Connecting to a Computer


Like the evolution in word processing, spreadsheets, and accounting, linking computers with keyboards has evolved from a complex process used only by professionals and diehard enthusiasts into something that can be learned quickly by the novice. Now even the casual player can play a song on a digital piano and print out the sheet music, or take interactive lessons, without leaving the house. This is made possible largely due to the Musical Instrument Digital Interface specification, known by its acronym MIDI.

Electronic musical instruments had been around for decades, but were unable to "talk" to each other until 1982 and the introduction of the MIDI specification. Many musicians used two, three, or more synthesizers in their setups, each with a distinctive palette of sounds, to provide the widest possible range of voices. The problem was that the musicians couldn't combine sounds from different synthesizers and control them from a single keyboard, because of differences in the electronic commands to which each synth responded. This ultimately led to a proposal for a common set of commands to which all digital musical instruments could respond.

MIDI is now standard on all digital pianos. While it does allow your instrument to control or be controlled by other instruments, today it's most often used to connect the instrument to a computer. Connecting your instrument to a computer allows you to venture beyond the capacity of even the most capable and feature-packed digital piano.

Connecting two instruments to each other requires two MIDI cables—one for each direction of data transmission between the two devices. Standard MIDI cables use a 5-pin DIN connector, shown here. Since personal computers don't use 5-pin DIN connectors, connecting a keyboard to a computer requires an adapter that has the MIDI-standard DIN connector on one end, and a computer-friendly connector on the other.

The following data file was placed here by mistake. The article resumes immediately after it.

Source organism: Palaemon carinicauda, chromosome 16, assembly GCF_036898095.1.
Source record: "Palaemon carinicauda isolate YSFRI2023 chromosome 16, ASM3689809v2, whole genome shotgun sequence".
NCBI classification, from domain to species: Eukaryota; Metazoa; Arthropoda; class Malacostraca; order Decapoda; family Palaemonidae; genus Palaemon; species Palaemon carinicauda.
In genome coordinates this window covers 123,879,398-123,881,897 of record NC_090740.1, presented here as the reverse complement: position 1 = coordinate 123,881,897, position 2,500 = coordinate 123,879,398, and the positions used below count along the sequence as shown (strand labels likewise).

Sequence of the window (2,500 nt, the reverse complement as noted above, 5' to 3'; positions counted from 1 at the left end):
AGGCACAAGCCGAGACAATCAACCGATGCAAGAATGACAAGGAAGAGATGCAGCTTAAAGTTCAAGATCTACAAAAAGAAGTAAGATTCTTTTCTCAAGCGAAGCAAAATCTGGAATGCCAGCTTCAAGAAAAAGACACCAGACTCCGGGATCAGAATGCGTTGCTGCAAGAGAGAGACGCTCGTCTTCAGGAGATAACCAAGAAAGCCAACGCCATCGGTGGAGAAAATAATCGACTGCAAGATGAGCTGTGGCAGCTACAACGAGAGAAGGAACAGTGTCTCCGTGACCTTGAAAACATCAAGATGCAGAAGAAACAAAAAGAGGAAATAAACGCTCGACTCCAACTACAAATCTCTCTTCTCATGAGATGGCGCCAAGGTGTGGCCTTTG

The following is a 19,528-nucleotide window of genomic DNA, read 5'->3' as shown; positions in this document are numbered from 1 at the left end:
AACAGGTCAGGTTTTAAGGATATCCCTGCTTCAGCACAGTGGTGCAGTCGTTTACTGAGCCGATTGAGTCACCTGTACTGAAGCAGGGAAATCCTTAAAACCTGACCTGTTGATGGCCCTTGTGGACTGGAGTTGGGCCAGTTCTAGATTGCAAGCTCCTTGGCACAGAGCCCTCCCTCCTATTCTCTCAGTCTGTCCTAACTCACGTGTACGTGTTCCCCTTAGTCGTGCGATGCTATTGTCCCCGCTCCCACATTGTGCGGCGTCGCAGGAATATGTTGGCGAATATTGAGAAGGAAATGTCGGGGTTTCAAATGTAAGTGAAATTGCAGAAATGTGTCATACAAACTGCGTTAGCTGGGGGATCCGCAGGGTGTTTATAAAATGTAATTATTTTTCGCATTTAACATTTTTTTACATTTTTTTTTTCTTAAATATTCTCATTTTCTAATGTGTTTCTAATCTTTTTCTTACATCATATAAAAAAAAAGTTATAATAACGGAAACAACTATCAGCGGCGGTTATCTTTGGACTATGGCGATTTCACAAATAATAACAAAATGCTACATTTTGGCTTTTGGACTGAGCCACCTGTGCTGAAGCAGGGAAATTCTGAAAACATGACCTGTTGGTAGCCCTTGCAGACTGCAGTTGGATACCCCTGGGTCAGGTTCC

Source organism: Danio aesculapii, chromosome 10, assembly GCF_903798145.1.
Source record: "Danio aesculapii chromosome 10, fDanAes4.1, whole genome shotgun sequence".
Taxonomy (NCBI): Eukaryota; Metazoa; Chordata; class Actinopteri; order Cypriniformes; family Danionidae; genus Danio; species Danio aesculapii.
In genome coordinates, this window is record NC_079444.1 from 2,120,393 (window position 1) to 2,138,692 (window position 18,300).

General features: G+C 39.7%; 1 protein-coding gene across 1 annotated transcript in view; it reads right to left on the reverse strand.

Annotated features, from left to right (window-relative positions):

In 1995, the USB standard was introduced to reduce the number of different connectors on personal computers. Subsequently, MIDI over USB has emerged as an alternative that replaces two MIDI cables with a single USB link. In addition to being a common connector on personal computers, USB's higher transmission speed increases MIDI's flexibility by allowing MIDI to control 32 channels instead of the 16 specified in the original MIDI standard. USB connectivity is now finding its way into the digital piano. All current digital instruments still have 5-pin DIN connectors for traditional MIDI, but many now sport USB connectors as well. One thing to be aware of is that there are two types of USB connections that can appear on instruments. One, "USB to Device," allows direct connection to a variety of external memory-storage devices. The other, "USB to Host," allows connection to computers. If you plan to use these connections, you need to check the type of USB connections available on the instruments you're considering. Simply stating "USB" in the specifications doesn't tell you the type of USB connectivity provided.

For more information on MIDI and on connecting external memory, see "Digital Piano Basics, Part 2: Beyond the Acoustic Piano" in Acoustic & Digital Piano Buyer.

Introduction to Buying
a Digital Piano

by Alden Skinner

Acoustic & Digital
Piano Buyer